In a recent episode of The Colbert Report, Stephen Colbert discussed his hesitancy to support Mitt Romney as his choice for a Republican president candidate. He cleverly compared this decision to a person having to figure out if he is settling for love, which surprisingly struck a cord with me as my former FWB (FFWB) recently announced once again that he has decided to give it a go at marrying a woman he’s struggled to convince even himself he truly loved.
Describing his feelings about Romney, Colbert says, “It’s not fireworks.” However, he’s there, Colbert says. “Maybe I should just grow up and accept it.”
“I’m 40, she really loves me,” FFWB tells me about the woman he has decided to marry. “Time is running out. Maybe it can work.”
Over the four years of their tumultuous relationship, they have broken up several times, for as long as a year at one point. During their six month “engagement,” she has threatened to leave more times than I can count, purchased plane tickets, given the ring back and thrown temper tantrums over ridiculous things. FFWB has told me he finds her immature, dramatic, unpredictable and volatile enough that the idea of having children with her frightens him. They don’t share similar interests, don’t connect on an intellectual level and at least half the time, seemingly don’t connect on an emotional level either.
I asked him if he loved her. He said, “There’s a difference between being in love with someone and loving someone,” as if I haven’t been in more committed relationships than he has. “From the married couples I’ve talked to and my own sense, the in love period wanes after two to three years…”
“I didn’t ask if you were in love with her,” I said. “I asked if you loved her.”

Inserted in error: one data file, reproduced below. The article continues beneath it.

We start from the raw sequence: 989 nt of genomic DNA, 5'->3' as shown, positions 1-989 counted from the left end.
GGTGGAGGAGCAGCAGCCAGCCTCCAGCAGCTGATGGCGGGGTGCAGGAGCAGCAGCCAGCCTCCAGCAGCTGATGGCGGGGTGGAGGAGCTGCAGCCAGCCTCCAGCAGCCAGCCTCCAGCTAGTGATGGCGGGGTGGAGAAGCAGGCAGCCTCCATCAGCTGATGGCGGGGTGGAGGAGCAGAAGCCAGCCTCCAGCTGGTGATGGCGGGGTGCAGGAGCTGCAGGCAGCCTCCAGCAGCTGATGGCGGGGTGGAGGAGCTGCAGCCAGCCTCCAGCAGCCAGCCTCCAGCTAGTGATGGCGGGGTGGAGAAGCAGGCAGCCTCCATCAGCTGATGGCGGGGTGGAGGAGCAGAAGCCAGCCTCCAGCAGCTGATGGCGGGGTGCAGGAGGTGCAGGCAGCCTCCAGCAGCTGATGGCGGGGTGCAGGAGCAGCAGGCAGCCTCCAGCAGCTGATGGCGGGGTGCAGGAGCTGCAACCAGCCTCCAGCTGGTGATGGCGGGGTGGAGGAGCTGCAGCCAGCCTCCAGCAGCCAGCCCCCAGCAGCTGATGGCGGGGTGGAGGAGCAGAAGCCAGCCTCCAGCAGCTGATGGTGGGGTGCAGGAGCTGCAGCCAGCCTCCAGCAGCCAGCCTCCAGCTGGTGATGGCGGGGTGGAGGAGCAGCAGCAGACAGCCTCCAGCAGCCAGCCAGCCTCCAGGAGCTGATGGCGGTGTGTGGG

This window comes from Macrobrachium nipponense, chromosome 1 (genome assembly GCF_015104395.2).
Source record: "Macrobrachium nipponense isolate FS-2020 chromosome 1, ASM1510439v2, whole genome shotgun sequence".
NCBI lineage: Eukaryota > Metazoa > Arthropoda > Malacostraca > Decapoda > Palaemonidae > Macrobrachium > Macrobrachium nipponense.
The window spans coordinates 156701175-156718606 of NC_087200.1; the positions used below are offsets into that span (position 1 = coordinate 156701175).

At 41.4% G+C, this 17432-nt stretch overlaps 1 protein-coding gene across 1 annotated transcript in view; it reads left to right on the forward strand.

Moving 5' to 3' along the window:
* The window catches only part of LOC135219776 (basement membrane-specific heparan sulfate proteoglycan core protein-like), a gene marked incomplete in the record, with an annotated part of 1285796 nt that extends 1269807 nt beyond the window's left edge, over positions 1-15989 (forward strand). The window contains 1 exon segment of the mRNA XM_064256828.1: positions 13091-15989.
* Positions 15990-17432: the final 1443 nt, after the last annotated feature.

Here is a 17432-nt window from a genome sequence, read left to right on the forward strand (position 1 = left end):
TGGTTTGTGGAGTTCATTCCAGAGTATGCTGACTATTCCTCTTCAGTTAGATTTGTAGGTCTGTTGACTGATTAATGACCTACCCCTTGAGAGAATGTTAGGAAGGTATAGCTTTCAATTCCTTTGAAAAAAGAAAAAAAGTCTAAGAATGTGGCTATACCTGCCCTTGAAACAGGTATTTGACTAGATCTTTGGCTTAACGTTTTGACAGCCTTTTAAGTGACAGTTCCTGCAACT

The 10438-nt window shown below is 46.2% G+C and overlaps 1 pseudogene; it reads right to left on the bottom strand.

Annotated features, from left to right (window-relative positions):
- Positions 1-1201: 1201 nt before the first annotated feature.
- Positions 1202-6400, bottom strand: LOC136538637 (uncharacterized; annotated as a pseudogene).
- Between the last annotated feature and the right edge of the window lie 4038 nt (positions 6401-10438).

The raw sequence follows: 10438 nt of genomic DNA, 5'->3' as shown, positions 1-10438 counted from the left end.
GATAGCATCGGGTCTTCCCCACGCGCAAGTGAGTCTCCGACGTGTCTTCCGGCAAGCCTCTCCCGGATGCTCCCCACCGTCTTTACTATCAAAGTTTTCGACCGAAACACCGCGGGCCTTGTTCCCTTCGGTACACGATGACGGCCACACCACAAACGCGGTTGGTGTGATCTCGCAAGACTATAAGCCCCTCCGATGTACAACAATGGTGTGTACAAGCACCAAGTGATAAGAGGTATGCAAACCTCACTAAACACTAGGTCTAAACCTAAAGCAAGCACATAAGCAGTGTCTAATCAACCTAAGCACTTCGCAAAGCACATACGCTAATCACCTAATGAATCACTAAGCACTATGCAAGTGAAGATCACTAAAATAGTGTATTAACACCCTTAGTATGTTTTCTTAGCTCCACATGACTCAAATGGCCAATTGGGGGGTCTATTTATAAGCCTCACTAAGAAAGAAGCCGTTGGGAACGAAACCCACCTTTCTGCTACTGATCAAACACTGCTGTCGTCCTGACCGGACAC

FFWB paused. “I care for her very much. I would miss her terribly if she left,” he said. If he doesn’t marry her, she will have to leave the country, and he doesn’t know when or if he would ever see her again. “I suppose under all my conditionals and caveats, I could say to myself that I love her.”
Wow, fireworks. Poor girl. “Have you ever been in love with her?” I finally asked.
“There was a period of infatuation for a few months in the beginning,” he said.
When I asked if she is his best friend, he quickly said, “No, that would be T.”
Like so many of us who try to fight, and sometimes ignore, our intuition in love, Colbert struggles to figure out how he really feels about the stiff Romney. “I can’t tell if I am missing something, or if I’m just afraid to let myself be happy,” he says. ”I’m so confused.”
He is also swayed by the opinions of others in his life. “Everyone says he’s the best I can do, but he’s good, not great.”
FFWB’s mom and sister think his fiancée is beautiful, sweet, gets along with the family and puts up with all his quirks. They say he can be difficult to put with—cranky, insensitive, not emotionally expressive, inflexible and maddeningly practical. His fiancée loves him, faults and all. They claim that she has been trying to change—FFWB admits since their last showdown a few months prior, his fiancée has only had two major meltdowns where she would normally have at least five.
His father and mother’s boyfriend think he’s crazy for considering following through on his plan. FFWB knows there are others he connects with significantly more intellectually, including his best friend and myself. He knows he is able to communicate with others with more ease and less drama. While his fiancée obviously loves him and acts with the best of intentions, many of her actions show she doesn’t know him as well as he would hope she does.
This past week, she had threatened once again to leave, reserving a moving van. To paraphrase, he gave the following “romantic” plea: